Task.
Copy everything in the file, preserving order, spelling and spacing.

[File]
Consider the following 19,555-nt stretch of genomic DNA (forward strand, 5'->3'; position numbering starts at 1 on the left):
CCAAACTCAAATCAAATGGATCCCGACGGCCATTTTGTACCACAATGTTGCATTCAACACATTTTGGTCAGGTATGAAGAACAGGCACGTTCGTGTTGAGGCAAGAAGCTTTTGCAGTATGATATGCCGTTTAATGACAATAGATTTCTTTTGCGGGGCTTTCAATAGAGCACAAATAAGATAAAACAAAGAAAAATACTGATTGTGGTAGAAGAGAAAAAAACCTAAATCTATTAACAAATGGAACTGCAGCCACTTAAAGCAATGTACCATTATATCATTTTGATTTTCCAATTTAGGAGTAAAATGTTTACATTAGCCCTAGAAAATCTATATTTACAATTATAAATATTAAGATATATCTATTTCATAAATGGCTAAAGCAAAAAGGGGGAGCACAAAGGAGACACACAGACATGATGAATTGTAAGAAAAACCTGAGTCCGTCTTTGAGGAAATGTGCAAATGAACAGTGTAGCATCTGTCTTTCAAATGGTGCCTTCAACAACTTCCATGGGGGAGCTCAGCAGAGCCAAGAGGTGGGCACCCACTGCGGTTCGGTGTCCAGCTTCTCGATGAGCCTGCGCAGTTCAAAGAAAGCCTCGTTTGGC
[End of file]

Consider the following 19,555-nt stretch of genomic DNA (forward strand, 5'->3'; position numbering starts at 1 on the left):
CCAAACTCAAATCAAATGGATCCCGACGGCCATTTTGTACCACAATGTTGCATTCAACACATTTTGGTCAGGTATGAAGAACAGGCACGTTCGTGTTGAGGCAAGAAGCTTTTGCAGTATGATATGCCGTTTAATGACAATAGATTTCTTTTGCGGGGCTTTCAATAGAGCACAAATAAGATAAAACAAAGAAAAATACTGATTGTGGTAGAAGAGAAAAAAACCTAAATCTATTAACAAATGGAACTGCAGCCACTTAAAGCAATGTACCATTATATCATTTTGATTTTCCAATTTAGGAGTAAAATGTTTACATTAGCCCTAGAAAATCTATATTTACAATTATAAATATTAAGATATATCTATTTCATAAATGGCTAAAGCAAAAAGGGGGAGCACAAAGGAGACACACAGACATGATGAATTGTAAGAAAAACCTGAGTCCGTCTTTGAGGAAATGTGCAAATGAACAGTGTAGCATCTGTCTTTCAAATGGTGCCTTCAACAACTTCCATGGGGGAGCTCAGCAGAGCCAAGAGGTGGGCACCCACTGCGGTTCGGTGTCCAGCTTCTCGATGAGCCTGCGCAGTTCAAAGAAAGCCTCGTTTGGC